Ageing MSc - 2020 Entry
Part time 24 Month(s)
This part-time and flexible Masters degree is led by the research-active academics based in our prestigious Division of Health Research. Our high-quality research has national and international impact on health and well-being policy. This is your chance to make an original contribution to knowledge development in the field of ageing.
The course is designed with you in mind, supporting you at your own location to balance work with your existing responsibilities. Our innovative approach combines distance and face-to-face learning to help you gain critical insights into ageing and develop your understanding of research design, practice and dissemination. Your personal academic tutor and dissertation supervisor will support you at every step.
You'll advance your knowledge and critical understanding of theory, research, policy and practice in ageing. Through your work you'll foster critical approaches to the review of evidence, enhance your research skills, and improve your written and oral presentation skills. Finally you'll have the opportunity to complete a research project and 10,000 word dissertation which will reflect your own interest and professional practice.
This Masters degree can lead to a host of broad employment options, as well as an application for practitioner courses. You'll learn up-to-date research techniques throughout the course to enhance your skills and provide you with knowledge that extends beyond a single discipline, ensuring that you complete your studies a highly employable professional.
You will study a range of modules as part of your course, some examples of which are listed below.
Information contained on the website with respect to modules is correct at the time of publication, but changes may be necessary, for example as a result of student feedback, Professional Statutory and Regulatory Bodies' (PSRB) requirements, staff changes, and new research.
|Full Time (per year)||Part Time (per year)|
The University will not increase the Tuition Fee you are charged during the course of an academic year.
If you are studying on a programme of more than one year's duration, the tuition fees for subsequent years of your programme are likely to increase each year. The way in which continuing students' fee rates are determined varies according to an individual's 'fee status' as set out on our fees webpages.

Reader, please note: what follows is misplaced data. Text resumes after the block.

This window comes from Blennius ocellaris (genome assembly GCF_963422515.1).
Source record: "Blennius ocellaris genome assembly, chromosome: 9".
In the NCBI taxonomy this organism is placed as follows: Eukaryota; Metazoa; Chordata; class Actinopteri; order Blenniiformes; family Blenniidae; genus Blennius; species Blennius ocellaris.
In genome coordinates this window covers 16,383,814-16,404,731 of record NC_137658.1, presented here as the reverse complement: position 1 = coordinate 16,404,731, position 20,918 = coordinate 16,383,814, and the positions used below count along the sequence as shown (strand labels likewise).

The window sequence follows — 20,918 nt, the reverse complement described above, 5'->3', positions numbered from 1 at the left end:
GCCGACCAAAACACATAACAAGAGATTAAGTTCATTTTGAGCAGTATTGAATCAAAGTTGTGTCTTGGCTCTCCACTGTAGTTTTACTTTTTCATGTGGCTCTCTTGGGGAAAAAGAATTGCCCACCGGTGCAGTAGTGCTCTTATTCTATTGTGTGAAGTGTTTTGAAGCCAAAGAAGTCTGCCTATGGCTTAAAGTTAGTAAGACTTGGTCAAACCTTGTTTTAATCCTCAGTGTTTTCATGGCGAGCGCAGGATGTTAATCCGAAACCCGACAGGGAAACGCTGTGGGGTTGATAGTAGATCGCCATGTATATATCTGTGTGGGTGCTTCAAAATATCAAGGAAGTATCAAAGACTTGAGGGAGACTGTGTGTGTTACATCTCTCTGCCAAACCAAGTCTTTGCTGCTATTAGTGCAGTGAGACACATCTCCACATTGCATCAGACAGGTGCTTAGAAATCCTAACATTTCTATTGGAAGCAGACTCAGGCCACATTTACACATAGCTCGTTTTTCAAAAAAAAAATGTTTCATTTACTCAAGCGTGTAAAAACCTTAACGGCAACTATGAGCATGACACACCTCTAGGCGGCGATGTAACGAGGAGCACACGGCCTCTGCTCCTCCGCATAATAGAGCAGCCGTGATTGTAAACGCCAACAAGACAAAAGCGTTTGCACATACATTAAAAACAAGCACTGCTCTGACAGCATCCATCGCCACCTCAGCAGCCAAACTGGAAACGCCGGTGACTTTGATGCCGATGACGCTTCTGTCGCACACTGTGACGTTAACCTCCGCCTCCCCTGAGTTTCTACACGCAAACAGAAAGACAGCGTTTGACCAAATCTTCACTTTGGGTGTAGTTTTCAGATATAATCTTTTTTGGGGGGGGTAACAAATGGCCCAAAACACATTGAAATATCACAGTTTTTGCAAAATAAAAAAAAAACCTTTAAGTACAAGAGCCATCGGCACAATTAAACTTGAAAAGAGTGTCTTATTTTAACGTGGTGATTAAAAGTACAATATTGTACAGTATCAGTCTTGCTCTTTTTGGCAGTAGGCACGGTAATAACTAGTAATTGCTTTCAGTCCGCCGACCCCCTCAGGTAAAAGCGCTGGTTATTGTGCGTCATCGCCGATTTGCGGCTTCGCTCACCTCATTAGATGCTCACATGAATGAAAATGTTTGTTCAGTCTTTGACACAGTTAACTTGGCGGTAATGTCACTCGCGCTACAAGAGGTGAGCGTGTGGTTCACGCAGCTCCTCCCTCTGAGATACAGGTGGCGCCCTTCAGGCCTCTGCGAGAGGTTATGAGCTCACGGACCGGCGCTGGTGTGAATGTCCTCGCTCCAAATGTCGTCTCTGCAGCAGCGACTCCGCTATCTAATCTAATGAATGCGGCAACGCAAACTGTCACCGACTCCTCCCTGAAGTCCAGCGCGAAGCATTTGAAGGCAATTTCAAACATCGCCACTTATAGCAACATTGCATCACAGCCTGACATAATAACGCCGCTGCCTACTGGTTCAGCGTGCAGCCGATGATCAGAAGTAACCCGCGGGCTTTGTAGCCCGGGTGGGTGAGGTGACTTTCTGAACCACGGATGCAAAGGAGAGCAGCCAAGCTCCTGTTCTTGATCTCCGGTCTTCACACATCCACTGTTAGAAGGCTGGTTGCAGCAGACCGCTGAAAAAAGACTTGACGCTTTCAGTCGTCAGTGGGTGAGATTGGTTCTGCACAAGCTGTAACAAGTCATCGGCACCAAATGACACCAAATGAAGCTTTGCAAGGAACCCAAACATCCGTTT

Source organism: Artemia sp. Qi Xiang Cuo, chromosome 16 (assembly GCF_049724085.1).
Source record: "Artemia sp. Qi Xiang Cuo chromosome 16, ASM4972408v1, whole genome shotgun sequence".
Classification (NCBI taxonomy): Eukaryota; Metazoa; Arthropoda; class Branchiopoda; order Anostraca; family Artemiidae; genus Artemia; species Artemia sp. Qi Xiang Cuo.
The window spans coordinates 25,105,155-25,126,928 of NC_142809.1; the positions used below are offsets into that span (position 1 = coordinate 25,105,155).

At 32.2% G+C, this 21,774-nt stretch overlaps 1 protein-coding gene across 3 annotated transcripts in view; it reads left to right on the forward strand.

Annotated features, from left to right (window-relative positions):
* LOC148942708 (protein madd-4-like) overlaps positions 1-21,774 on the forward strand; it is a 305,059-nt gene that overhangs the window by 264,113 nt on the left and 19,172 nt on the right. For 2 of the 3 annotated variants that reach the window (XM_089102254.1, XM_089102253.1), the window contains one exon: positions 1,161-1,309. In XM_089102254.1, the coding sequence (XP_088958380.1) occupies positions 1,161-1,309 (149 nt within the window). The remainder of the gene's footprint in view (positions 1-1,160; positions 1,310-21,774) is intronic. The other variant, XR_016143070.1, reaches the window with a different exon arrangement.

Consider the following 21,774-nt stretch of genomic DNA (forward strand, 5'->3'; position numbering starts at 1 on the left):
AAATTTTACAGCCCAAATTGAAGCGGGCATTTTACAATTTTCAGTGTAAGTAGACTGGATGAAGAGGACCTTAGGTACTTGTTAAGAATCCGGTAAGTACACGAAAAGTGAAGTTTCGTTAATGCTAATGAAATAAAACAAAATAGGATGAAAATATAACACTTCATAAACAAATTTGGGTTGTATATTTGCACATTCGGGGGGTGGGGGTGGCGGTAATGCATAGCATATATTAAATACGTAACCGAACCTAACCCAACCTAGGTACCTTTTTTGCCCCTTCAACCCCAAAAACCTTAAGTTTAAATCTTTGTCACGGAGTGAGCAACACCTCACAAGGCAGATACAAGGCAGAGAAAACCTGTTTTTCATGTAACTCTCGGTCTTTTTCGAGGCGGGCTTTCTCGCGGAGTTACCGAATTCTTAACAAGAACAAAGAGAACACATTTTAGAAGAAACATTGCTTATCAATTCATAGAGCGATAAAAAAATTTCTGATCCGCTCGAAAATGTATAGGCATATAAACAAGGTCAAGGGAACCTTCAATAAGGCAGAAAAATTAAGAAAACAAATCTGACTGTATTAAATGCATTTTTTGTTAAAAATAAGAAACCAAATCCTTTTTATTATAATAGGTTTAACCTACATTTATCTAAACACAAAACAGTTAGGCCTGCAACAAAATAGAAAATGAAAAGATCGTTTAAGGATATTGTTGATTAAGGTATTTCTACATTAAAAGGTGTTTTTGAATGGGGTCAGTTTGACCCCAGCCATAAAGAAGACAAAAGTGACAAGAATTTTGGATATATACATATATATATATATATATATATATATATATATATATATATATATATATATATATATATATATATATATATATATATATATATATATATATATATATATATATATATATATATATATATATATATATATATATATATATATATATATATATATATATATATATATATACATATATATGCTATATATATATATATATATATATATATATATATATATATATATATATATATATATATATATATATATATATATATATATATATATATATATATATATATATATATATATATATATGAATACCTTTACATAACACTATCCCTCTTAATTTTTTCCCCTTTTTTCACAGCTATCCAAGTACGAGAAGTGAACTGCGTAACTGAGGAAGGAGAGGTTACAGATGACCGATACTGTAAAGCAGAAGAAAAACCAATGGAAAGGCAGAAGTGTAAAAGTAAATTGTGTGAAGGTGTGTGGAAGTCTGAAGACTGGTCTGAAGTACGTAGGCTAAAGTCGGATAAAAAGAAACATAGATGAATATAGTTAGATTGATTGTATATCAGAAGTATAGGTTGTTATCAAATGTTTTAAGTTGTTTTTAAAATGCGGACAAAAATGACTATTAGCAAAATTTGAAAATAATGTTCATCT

What are tuition fees for?
Studying at a UK University means that you need to pay an annual fee for your tuition, which covers the costs associated with teaching, examinations, assessment and graduation.
The fee that you will be charged depends on whether you are considered to be a UK, EU or overseas student. Visiting students will be charged a pro-rata fee for periods of study less than a year.
Our annual tuition fee is set for a 12 month session, which usually runs from October to September the following year.
How does Lancaster set overseas tuition fees?
Overseas fees, alongside all other sources of income, allow the University to maintain its abilities across the range of activities and services. Each year the University's Finance Committee consider recommendations for increases to fees proposed for all categories of student and this takes into account a range of factors including projected cost inflation for the University, comparisons against other high-quality institutions and external financial factors such as projected exchange rate movements.
What support is available towards tuition fees?
Lancaster University's priority is to support every student in making the most of their education. Many of our students each year will be entitled to bursaries or scholarships to help with the cost of fees and/or living expenses. You can find out more about financial support, studentships, and awards for postgraduate study on our website.